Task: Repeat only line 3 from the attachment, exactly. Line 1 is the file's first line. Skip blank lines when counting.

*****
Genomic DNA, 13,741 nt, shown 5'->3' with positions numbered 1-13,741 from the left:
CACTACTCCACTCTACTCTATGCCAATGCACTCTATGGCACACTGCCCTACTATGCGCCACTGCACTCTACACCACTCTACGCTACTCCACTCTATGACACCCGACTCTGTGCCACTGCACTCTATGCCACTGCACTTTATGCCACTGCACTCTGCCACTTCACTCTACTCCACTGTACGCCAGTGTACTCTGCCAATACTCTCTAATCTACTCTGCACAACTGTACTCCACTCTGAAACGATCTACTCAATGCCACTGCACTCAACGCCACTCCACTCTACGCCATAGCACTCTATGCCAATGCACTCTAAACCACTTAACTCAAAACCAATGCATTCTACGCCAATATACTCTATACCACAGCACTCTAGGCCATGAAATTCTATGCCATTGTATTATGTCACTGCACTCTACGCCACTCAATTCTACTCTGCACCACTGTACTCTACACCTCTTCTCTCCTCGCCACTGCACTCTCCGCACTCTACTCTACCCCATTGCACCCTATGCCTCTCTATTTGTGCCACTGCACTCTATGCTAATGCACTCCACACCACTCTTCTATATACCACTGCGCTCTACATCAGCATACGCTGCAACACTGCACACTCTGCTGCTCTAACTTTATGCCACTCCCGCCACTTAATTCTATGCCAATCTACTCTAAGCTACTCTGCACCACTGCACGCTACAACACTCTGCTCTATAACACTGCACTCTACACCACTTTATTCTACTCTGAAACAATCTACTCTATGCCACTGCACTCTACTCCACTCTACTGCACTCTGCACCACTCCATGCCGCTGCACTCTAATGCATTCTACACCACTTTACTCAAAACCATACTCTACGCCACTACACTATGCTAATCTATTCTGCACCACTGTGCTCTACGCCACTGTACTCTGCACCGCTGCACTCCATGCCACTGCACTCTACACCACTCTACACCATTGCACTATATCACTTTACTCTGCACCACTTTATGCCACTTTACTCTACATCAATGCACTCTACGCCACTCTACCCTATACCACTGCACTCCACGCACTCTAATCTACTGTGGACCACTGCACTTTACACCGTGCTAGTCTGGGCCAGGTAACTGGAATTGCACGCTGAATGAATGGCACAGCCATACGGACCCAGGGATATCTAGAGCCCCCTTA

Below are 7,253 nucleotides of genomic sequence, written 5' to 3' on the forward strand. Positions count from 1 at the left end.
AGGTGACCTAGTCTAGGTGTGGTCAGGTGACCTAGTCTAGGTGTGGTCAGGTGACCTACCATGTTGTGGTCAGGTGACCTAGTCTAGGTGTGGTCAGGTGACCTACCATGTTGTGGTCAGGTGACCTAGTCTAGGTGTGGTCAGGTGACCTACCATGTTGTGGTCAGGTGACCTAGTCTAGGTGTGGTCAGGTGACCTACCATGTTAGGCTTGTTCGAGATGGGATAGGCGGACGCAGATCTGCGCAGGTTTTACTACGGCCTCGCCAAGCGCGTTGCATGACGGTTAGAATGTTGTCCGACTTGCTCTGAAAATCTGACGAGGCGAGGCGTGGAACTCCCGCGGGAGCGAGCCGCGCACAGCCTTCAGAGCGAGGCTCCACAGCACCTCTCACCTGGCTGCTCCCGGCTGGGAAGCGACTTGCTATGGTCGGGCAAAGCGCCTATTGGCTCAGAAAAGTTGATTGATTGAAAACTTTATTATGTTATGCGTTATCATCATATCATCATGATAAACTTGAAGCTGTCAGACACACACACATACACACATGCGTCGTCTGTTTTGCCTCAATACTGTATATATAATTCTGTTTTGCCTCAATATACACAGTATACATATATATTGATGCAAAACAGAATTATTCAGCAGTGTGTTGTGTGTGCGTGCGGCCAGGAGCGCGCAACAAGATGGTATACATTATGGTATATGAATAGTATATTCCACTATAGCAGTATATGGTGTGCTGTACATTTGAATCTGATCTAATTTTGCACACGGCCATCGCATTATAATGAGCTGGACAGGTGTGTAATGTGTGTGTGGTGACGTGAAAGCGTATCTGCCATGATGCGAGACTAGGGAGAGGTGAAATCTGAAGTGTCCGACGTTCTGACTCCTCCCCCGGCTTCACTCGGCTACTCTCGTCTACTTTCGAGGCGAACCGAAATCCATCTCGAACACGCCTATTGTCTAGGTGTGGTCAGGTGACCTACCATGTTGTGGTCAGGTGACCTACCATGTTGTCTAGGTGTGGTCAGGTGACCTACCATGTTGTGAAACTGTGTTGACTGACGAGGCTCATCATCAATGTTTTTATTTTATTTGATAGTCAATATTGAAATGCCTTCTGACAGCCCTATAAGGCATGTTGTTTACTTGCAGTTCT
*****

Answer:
Below are 7,253 nucleotides of genomic sequence, written 5' to 3' on the forward strand. Positions count from 1 at the left end.